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Paddy's Lament, Ireland 1846-1847: Prelude to Hatred
Thomas Gallagher
Pivot: The Only Move That Matters Is Your Next One
Jenny K. Blake
When in French: Love in a Second Language
Lauren Collins
Beyond the Job Description: How Managers and Employees Can Navigate the True Demands of the Job
Jesse Sostrin
Vision and Art: The Biology of Seeing
David Hubel, Margaret S. Livingstone
Achieving Your Potential As A Photographer: A Creative Companion and Workbook
Harold Davis
Reclaiming Conversation: The Power of Talk in a Digital Age
Sherry Turkle
Picture Perfect Practice: A Self-Training Guide to Mastering the Challenges of Taking World-Class Photographs (Voices That Matter)
Roberto Valenzuela
Man's Search for Meaning
Viktor E. Frankl, Harold S. Kushner
Terms of Service: Social Media and the Price of Constant Connection
Jacob Silverman

Beginner's Greek: A Novel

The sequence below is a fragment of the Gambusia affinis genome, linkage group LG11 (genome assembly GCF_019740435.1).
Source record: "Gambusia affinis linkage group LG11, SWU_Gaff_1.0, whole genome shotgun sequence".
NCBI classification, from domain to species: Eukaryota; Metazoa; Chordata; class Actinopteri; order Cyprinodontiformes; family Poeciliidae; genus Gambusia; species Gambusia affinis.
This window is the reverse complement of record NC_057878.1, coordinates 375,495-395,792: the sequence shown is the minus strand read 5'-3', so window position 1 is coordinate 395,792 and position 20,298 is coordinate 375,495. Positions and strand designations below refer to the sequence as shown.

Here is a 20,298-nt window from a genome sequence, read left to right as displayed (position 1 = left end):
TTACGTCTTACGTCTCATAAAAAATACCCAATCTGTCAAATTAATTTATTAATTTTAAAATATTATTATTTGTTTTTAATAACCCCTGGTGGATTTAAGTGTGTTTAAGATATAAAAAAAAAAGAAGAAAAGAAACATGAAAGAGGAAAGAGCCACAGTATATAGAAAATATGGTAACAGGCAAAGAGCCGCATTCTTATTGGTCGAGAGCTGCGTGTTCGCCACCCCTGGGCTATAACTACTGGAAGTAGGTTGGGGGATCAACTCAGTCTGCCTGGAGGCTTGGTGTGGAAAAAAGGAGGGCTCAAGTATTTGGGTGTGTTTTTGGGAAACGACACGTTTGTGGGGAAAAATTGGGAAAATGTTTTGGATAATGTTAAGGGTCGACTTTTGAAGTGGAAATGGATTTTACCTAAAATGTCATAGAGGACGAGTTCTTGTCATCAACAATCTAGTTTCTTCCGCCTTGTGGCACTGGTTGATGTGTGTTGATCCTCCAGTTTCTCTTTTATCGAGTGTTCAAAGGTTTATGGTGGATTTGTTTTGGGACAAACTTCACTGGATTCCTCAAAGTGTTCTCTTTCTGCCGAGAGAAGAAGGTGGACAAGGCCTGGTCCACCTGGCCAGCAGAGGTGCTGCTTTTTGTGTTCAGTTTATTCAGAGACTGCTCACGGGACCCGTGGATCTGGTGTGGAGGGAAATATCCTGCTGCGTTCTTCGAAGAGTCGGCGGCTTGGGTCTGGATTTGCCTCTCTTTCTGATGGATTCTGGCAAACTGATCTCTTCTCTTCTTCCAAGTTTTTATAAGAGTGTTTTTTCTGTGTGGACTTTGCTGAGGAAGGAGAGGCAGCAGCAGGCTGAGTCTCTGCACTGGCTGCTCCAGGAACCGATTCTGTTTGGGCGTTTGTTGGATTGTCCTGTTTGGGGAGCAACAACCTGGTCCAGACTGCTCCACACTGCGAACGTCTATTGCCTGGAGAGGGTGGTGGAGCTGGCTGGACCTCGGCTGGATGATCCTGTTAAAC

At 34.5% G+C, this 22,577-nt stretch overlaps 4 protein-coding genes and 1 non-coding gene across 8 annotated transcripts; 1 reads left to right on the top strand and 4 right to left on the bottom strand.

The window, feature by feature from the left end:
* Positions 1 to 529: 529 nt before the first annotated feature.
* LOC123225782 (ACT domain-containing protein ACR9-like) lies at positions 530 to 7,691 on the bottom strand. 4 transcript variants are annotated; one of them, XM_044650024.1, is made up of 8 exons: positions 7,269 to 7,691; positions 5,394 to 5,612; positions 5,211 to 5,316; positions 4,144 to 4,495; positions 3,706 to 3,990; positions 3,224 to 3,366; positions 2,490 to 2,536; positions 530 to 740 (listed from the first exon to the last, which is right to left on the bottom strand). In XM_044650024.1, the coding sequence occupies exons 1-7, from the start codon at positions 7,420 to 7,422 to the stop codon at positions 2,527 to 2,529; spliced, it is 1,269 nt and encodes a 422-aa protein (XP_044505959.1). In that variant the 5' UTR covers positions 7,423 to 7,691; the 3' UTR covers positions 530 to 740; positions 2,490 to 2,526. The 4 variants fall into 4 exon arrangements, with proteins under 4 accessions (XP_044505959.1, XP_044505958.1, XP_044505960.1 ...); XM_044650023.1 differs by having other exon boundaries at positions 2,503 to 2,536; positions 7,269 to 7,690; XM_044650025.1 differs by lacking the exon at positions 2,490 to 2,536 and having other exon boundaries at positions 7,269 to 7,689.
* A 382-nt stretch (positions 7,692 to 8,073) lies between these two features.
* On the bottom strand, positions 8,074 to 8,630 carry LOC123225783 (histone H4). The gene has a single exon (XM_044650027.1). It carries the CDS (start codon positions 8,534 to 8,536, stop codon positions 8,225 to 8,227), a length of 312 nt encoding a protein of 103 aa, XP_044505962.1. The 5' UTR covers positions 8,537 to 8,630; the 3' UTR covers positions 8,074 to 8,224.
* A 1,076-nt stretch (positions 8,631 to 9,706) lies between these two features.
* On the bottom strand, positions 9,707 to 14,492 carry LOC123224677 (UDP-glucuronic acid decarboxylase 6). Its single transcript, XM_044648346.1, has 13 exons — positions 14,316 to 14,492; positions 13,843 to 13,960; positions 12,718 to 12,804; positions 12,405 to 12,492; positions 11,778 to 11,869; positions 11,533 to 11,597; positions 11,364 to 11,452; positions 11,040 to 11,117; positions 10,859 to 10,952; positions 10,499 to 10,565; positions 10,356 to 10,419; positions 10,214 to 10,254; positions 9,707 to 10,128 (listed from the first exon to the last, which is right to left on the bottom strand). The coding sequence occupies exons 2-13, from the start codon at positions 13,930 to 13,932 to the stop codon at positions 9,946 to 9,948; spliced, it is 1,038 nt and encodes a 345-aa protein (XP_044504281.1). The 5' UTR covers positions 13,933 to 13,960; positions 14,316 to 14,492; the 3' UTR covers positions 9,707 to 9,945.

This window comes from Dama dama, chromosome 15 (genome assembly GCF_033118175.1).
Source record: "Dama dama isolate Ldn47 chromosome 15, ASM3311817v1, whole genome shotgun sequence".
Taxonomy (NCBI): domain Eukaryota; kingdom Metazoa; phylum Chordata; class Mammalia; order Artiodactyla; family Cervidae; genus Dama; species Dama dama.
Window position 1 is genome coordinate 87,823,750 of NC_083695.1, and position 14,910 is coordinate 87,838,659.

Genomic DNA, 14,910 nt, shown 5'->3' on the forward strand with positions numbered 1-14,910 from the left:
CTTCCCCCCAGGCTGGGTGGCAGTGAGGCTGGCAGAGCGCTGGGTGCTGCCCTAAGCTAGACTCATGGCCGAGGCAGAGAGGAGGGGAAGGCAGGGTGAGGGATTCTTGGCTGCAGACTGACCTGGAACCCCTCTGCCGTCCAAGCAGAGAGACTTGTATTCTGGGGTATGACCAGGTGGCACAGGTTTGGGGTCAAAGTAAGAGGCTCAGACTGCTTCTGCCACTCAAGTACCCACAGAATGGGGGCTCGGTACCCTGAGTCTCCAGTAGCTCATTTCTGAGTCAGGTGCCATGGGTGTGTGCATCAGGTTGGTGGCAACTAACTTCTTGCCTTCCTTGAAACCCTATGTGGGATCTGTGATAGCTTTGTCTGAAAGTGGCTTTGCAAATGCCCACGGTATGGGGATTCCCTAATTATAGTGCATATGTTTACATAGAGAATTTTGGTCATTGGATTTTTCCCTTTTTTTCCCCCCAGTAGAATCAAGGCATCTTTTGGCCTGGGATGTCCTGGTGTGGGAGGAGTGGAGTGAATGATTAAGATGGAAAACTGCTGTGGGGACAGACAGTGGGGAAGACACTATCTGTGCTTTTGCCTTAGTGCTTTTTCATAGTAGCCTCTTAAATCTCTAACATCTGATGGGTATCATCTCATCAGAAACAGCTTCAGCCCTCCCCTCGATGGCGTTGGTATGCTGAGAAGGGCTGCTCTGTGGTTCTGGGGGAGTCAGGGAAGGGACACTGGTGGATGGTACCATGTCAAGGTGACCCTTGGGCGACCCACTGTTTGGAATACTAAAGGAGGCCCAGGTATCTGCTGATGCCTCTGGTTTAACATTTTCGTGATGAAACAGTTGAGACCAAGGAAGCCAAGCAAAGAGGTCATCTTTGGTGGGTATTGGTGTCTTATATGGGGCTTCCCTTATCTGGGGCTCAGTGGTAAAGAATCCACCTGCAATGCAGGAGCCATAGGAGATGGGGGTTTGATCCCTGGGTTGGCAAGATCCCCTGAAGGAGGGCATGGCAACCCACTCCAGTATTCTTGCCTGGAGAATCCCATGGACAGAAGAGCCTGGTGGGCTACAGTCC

Beginner's Greek - James Collins Somewhat improbable that I would enjoy this -- built as it is on coincidences and unlikely events. But it was charming. And I think I was intrigued that it was written by a man. So much detail and nuance. Peter meets Holly on a flight. They have a great talk. She tears the title page out of the book that she is reading: Magic Mountain by Thomas Mann and writes her phone number on it. A couple of hours later, Peter discovers that he has lost the number and has only her first name -- no way to reach her. Years later, they meet again when Holly is dating Peter's best friend. Holly and Jonathan marry, and eventually, Peter marries an acceptable woman who he doesn't really love, Charlotte. At Peter and Charlotte's wedding reception, Jonathan has a tryst with Charlotte's stepmother on the golf course. Jonathan is then struck by lightning and dies. Holly is now free, but Peter is married. Charlotte's stepmother Julia is deeply affected by the outcome of her tryst, and turns out to be pregnant. She leaves her husband and goes off to stay in their country home in Paris, while figuring out how she will survive as an older single mother -- a woman who likes her luxuries, doesn't particularly like children, and has no career. When Charlotte, who was always tiresome to her, comes to visit her, some surprising things happen. Charlotte reveals that she knows that Holly and Peter are in love, although they have never acted on it. In response, Charlotte has looked up her old French boyfriend, a difficult but passionate man, and has decided that she should really be with him, but there's a problem of money. Julia then reveals how Charlotte's father has hidden their grandparents' inheritance from Charlotte and her brother and sister. Everything now seems clear for Holly and Peter. But Peter brings her to an important corporate dinner as an escort, planning to tell her that night about Charlotte's departure and his love for Holly. Instead, the head of the company is taken with Holly and begins to woo her. Peter feels hopeless. Then Holly's father comes to see him after receiving a letter from Julia, telling him that she has heard that Holly is getting involved with Arthur, Peter's boss but she really loves Peter. It still takes one more thing to push Peter into action: a letter from Isabella, the sexy bridesmaid at his wedding to 'Artie.' This turns out to be a misunderstanding, but goads Peter into action and he finally declares his love to Holly, and she accepts his marriage proposal. There's even an opening at the end for the very rich but nice boss to get involved with Julia and her son. So all's well that ends well -- except for Jonathan, who died, but seemed to get plenty of satisfaction while he was alive. So why did I enjoy it? Well, it was a bit outrageous, and yet somehow almost plausible. And Holly and Peter were very likable. It helped that I had the stomach flu and was able to dedicate uninterrupted hours to reading it, because it was long and dense. But it was a good plot and character driven story and almost whimsical, like the author was winking at you all the while.